How to Raise a Baby Einstein
Written by: Karen Quinn
“How big is infinity?”
If you’re a parent to a young child, you’ve heard this question – and countless similar ones – many times. It’s the kind of question that, as parents, we get tired of hearing – but one that shows your child’s constant efforts to understand the world around them. This process is essential to developing your child’s thinking or cognitive skills.
Conveniently enough, these are the same skills measured on the intelligence tests that are so common in Chicago schools. Tests like the CogAT®, OLSAT®, Torrance®, and SOI-LA™ measure your child’s higher-order thinking, which describes your child’s use of cognitive skills to evaluate what they see, hear, and read, and then reach conclusions or solve problems based on analysis of that information.
When we talk about higher order thinking skills, here is what we are talking about:
Observing and asking questions: Children watch, listen, and read to gather enough information to begin their quest to figure out “how the world works.”
Sorting, classifying, comparing for conceptual thinking: Once children have gathered the necessary information, they classify it and take note of any similarities and differences.
Reasoning: Once children have classified and compared the information they gathered, they begin to develop concepts or opinions about different issues and the world in general.
Hypothesizing: In addition to developing concepts or opinions, children use organized and classified information to make predictions about similar or future events.
Problem solving: Once children have practiced the above skills, they will begin to recognize that situations can be changed, and will use their creative thinking to look for alternatives or generate ideas to solve a problem.
Critical thinking: Children will look at issues from different angles, consider the pros and cons of different alternatives, and form an opinion.
Decision making: Once a child is able to look at the different sides of an issue, and consider the positives and negatives of each, they’ll be able to make an informed decision.
Of course, these skills are crucial for your child’s long-term academic progress, but they are also important for admission to a Regional Gifted Center or Classical School, the two options for Chicago-area parents looking for a “free” advanced program for their children. Applicants for Regional Gifted Centers and Classical Schools are admitted based on their admissions test score and a tier system.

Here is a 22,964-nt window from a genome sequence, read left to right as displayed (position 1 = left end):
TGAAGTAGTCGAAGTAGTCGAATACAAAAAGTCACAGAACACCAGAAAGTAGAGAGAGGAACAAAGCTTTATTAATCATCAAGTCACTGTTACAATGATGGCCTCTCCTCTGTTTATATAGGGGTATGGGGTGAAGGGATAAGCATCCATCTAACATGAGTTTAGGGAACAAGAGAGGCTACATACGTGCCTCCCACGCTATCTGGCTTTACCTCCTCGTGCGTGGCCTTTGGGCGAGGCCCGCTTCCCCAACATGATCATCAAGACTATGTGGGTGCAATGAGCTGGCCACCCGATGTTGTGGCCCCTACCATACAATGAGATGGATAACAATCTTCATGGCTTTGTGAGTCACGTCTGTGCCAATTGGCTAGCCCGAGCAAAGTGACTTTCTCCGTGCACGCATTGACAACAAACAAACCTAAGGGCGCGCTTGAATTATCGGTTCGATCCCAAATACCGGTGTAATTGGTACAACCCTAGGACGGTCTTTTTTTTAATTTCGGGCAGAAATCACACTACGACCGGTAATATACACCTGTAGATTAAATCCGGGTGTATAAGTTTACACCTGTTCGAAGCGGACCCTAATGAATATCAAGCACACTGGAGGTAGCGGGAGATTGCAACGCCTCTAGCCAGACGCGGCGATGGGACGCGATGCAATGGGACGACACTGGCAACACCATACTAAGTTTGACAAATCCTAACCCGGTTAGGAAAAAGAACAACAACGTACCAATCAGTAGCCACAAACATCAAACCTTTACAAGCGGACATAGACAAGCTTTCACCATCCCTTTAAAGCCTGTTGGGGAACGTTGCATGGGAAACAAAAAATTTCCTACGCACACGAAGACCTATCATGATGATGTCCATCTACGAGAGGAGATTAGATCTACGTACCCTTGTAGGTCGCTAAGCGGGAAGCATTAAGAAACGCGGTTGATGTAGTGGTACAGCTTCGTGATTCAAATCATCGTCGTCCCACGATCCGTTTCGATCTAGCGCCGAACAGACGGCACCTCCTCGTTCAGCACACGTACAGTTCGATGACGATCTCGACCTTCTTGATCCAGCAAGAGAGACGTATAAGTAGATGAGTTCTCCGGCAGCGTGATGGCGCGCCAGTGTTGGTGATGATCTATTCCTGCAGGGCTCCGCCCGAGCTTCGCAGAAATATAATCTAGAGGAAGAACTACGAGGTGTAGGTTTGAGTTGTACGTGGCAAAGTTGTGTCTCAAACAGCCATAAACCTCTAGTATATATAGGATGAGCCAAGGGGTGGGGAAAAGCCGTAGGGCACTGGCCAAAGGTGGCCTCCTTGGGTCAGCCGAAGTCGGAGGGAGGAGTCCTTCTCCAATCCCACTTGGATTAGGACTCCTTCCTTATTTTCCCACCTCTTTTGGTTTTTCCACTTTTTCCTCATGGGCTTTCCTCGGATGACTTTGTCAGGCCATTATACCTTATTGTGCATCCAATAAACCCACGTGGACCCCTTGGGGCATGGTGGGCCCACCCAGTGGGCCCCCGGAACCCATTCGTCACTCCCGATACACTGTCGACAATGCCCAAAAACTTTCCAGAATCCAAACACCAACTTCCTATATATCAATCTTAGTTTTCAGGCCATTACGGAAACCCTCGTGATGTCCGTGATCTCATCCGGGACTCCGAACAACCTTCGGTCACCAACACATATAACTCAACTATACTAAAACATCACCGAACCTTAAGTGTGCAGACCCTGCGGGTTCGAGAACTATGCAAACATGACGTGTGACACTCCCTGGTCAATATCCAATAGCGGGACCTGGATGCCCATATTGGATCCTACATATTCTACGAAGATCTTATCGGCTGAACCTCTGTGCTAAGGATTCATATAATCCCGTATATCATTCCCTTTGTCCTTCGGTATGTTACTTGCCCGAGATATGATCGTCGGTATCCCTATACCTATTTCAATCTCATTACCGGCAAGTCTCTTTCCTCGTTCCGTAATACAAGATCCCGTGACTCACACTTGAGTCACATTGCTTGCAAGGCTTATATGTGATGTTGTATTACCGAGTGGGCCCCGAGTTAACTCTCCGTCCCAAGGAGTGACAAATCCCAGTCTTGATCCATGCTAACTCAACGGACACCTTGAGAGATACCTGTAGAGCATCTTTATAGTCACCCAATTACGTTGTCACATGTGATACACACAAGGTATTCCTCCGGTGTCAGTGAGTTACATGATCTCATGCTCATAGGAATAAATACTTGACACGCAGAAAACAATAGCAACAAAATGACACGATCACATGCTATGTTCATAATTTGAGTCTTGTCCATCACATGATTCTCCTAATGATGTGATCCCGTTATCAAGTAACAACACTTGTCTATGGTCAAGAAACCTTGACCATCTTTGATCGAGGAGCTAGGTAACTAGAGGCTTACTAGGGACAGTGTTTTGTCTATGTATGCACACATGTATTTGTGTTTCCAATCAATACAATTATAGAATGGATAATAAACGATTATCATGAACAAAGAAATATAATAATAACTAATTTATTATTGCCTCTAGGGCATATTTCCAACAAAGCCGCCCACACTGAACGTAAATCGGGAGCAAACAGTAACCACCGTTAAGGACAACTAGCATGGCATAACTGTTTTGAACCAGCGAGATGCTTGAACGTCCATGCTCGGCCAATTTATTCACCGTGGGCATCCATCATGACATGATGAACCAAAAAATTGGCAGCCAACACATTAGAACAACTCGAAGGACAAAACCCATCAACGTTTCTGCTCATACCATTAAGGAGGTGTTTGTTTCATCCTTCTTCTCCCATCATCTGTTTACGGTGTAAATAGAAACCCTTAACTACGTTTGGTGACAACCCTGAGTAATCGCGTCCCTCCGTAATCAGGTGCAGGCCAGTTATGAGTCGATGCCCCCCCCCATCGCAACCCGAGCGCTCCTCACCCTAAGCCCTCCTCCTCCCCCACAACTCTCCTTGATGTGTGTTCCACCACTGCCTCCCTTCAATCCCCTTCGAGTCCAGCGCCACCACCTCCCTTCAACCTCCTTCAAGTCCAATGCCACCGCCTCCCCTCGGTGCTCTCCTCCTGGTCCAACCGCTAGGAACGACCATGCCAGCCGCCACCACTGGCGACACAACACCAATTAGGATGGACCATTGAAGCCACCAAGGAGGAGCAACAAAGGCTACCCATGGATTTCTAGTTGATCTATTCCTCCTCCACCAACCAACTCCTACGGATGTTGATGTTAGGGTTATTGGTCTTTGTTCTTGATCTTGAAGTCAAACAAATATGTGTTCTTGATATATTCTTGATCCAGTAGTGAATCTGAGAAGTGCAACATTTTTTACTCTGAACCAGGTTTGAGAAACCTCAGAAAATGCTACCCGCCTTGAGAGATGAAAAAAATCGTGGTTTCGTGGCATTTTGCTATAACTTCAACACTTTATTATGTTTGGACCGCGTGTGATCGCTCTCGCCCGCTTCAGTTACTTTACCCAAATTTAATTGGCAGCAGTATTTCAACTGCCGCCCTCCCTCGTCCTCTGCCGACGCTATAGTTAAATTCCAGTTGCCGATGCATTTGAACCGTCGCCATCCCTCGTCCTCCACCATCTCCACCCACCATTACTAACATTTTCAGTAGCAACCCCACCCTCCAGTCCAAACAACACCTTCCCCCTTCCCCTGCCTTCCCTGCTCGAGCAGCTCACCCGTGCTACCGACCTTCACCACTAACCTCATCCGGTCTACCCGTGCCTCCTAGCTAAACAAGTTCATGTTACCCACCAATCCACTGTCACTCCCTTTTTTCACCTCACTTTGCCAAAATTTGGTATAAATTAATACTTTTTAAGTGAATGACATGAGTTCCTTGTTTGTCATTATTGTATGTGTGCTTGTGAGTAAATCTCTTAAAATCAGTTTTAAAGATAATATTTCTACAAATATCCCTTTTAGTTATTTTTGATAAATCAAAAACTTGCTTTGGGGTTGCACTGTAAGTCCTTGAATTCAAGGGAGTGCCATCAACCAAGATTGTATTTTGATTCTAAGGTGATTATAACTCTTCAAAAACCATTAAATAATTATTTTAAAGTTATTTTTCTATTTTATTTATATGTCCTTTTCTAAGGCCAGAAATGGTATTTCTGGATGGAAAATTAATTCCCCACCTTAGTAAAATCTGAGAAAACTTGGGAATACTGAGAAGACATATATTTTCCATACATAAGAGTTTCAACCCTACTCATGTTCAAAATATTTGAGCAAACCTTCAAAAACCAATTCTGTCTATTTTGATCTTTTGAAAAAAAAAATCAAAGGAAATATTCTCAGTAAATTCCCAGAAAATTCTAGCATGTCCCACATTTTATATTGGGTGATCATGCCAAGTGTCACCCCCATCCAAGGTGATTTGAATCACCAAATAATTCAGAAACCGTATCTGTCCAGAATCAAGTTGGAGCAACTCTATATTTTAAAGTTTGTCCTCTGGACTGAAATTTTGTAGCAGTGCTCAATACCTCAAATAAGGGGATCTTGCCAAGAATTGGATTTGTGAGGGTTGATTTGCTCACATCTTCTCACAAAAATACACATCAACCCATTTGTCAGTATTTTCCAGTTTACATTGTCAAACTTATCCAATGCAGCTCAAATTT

By fostering your child’s higher-order thinking – and reinforcing those skills in her everyday life – you will not only help your child succeed in school and on the test; you’ll also help her become a more creative, flexible, and persistent adult.
In addition to working with your child on her higher-order thinking skills, be sure to visit TestingMom.com for more information on admission to Regional Gifted Centers and Classical Schools. TestingMom.com has an entire section devoted solely to Chicago-area parents who are looking for advanced curriculum options for their child. This section also gives members free access to the renowned Chicago Testing Survival Guide, which walks parents through the admissions process for Chicago-area gifted schools.
Cognitive Abilities Test® (CogAT®), OLSAT® – Otis-Lennon School Ability Test®, Torrance Test of Creative Thinking®, and The Structure of Intellect Learning Abilities Test™ (SOI-LA™) are registered trademarks of their respective publisher(s), or their affiliate(s), or their licensors. TestingMom.com is not affiliated with nor related to the aforementioned publishers or their affiliates (the “Publishers”). The Publishers do not sponsor or endorse any TestingMom.com product, nor have TestingMom.com products or services been reviewed, certified, or approved by the Publishers. Trademarks referring to specific test providers are used by TestingMom.com for nominative purposes only and such trademarks are solely the property of their respective owners.Posted on January 23, 2013 at 9:49 AM